Fork in the Road

At a Central Florida Gas Station, Mu’s Restaurant Is a Party for All

Pull up a seat for mofonguitos, rib eyes, and converging cultures

A portrait of a chef wearing a white shirt and striped apron. He stands against a bar and smiles


Chef Nibaldo Urdaneta, a native of Venezuela.

A white Jeep blocks the old drive-through lane of a one-time McDonald’s, set in the back of a Shell station in the Orlando suburb of Kissimmee, a patchwork of stucco strip malls southeast of the theme parks. On the deck around front, men gather in the dark beneath strings of café lights, wearing flower print shirts and flip-flops, smoking fat cigars, bright red tips dancing across the night like fireflies.

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From the back corner of a dining room lined with faux ivy walls and set with butcher paper–draped café tables, a seven-piece band blares, heavy on the accordion. The lead singer shouts out to all the Colombians in the house. All the Dominicans. A waiter, dressed in black, delivers a tamarind-glazed pork belly to a table and steps back to dance, hands in the air.

My flight landed at nine. Orlando traffic coughed me up at Mu Restaurant around ten. Frazzled, I walked into a Wednesday house party, where everyone acts as if they’re three drinks into a five-drink night. This is how I felt the first time I stepped into Fred’s Lounge, a bar in Mamou, Louisiana, in Cajun Country. Couples waltzed, men drank cans of beer, women downed shots of schnapps. They were not my people, but I desperately wanted to belong to their place.

Mu’s dining room and bar.

Arturo takes a seat at the bar next to me. Before he moved to Orlando, he worked the door at a luxury hotel in New York City. Now he manages a Gucci outlet here. A Dominican, he’s a regular at Mu because everybody speaks to one another: Venezuelans, Puerto Ricans, everybody, he says. As we talk, I track a fellow with a tie-dyed apron and a man bun who steps from the kitchen to watch the band. He smiles and salsas before ducking back in to plate a rib eye.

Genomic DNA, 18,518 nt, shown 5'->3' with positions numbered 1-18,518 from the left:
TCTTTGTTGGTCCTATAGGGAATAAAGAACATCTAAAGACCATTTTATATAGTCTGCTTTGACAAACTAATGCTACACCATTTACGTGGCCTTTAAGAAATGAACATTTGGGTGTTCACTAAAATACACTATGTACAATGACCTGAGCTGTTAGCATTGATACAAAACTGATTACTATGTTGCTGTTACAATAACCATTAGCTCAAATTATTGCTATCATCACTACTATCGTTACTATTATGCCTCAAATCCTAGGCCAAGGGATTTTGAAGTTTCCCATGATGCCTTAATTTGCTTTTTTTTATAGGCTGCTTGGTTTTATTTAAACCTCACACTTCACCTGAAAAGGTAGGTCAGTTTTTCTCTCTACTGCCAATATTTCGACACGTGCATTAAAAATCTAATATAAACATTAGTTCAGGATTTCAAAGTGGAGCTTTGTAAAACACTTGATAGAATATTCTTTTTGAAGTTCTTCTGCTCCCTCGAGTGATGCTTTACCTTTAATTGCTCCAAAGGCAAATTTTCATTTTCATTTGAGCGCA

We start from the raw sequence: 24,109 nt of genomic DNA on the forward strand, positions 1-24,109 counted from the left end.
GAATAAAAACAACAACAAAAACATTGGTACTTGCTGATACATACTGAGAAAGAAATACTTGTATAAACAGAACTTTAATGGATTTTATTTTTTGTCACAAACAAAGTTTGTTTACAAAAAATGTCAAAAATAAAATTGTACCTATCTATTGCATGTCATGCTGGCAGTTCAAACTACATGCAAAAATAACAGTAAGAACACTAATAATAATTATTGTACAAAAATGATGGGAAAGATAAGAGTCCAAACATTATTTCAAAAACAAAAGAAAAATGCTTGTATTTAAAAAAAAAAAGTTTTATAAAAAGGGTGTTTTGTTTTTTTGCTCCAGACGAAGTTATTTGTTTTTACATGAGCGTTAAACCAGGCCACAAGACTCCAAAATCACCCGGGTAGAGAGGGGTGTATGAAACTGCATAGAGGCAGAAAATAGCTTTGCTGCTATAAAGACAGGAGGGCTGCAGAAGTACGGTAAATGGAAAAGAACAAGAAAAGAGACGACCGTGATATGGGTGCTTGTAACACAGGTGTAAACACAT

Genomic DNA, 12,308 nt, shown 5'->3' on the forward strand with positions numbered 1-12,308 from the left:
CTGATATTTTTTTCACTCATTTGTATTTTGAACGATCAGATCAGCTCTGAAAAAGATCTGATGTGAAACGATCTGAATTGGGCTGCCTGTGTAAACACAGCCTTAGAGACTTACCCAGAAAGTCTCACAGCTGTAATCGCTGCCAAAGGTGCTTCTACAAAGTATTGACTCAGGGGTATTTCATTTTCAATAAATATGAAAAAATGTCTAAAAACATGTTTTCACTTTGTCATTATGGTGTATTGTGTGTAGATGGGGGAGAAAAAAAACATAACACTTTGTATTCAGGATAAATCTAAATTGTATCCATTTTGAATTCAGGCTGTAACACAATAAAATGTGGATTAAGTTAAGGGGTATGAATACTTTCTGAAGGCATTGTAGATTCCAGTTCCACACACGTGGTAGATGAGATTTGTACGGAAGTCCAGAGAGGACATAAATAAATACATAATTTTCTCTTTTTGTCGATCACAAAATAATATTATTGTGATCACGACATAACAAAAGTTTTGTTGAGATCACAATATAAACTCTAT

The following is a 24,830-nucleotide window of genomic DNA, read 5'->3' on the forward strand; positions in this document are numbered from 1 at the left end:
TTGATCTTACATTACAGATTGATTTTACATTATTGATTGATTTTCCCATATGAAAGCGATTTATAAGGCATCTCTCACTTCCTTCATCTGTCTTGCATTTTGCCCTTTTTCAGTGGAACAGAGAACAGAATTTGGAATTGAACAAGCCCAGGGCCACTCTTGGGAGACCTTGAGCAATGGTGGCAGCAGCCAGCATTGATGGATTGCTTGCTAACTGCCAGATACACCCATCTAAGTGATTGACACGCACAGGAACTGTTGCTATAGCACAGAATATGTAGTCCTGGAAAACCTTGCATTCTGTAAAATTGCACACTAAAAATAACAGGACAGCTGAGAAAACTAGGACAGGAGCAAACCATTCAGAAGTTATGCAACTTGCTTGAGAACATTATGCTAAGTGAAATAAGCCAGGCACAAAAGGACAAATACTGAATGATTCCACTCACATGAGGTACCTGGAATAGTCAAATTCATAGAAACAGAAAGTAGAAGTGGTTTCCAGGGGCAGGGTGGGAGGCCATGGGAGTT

I order a martini variation made with gin and sage, served in an elegant coupe. For my neighbor, the bartender pours a bourbon sour, sweetened with fig jam, served in a purple ceramic pig, scattered with edible flowers. Mofonguitos, little cups of plantain, come mounded with garlic shrimp. Ceviche, tossed with mangoes and jalapeños, arrives in a glass bowl that gives the dish the look of an aquarium. This is boat ceviche, says Valentina Diaz, my waitress from Venezuela, inspired by the version that owner Claudio Dominguez, who has roots in the Dominican Republic, makes after fishing the Gulf for snapper or grouper.

At lunch the next day, I meet the chef in that tie-dyed apron. Nibaldo Urdaneta grew up in Maracaibo, Venezuela, where his people raised livestock and worked as butchers. Topped by a soufflé of blue cheese, crowned with bacon gastrique, his burger speaks to the beef culture into which he was born and the American culture he and Dominguez have embraced. So does his espetada, a stack of sirloin cap fillets topped with a hunk of pineapple, threaded onto a sword, and mounted on a stand so that juice from the beef drips onto the cheese arepas below.

An espetada with pineapple and sirloin cap fillets.

Dominguez is a serial entrepreneur. Before opening Mu in July 2020, he worked construction with his father. Soon after, he opened his own construction company. He worked in the supermarket business, too, and opened his own supermarket. A couple of years after he sold it, Dominguez bought this old restaurant and gas station. And he used his construction skills to build that deck where those fireflies dance.

Like my new friend Arturo, Dominguez sees Mu as a place where people from many different cultures converge. He wants to get Colombians to eat Venezuelan food. He aims to inspire Orlando to travel to the Dominican Republic, if only for one night. Dishes here speak to that ethos. The rib eye, bathed in beef tallow and slathered with chimichurri, comes with a house salad, tossed with a mayo-and-vinegar dressing that Urdaneta says is Venezuelan. Spiked with cumin, cut with lime juice, it tastes like a Latin version of Alabama white barbecue sauce. This food is also personal. The grandmother of Dominguez’s best friend inspired the Mar de Mama, a sort of cioppino that he first tasted in her kitchen, made with fat shrimp and a split lobster tail swimming in a spicy red sauce.

Dominguez talks me through his next ventures. He just opened a barbershop and is working on a brewery. But this all came close to falling apart, he says. Three months before opening Mu, he went to the doctor, feeling sluggish. Open-heart surgery quickly followed. Dominguez ended up with a couple of pig valves and a new attitude. But first came a month in the ICU. Two weeks into that month, he died for forty-five seconds. Doctors brought him back to life. Another surgery followed. He was thirty-two then. He’s thirty-six now.

Telling this story, Dominguez smiles big and broad, a toothy grin that could power a thousand of those café lights. “I want to live,” he tells me, eyeing the band that is now tuning up. “I want to run a restaurant where a customer grabs a server to dance, or a server grabs you to dance,” he says, speaking of the couples from across Latin America who will soon salsa across the beige tile floor of this old McDonald’s.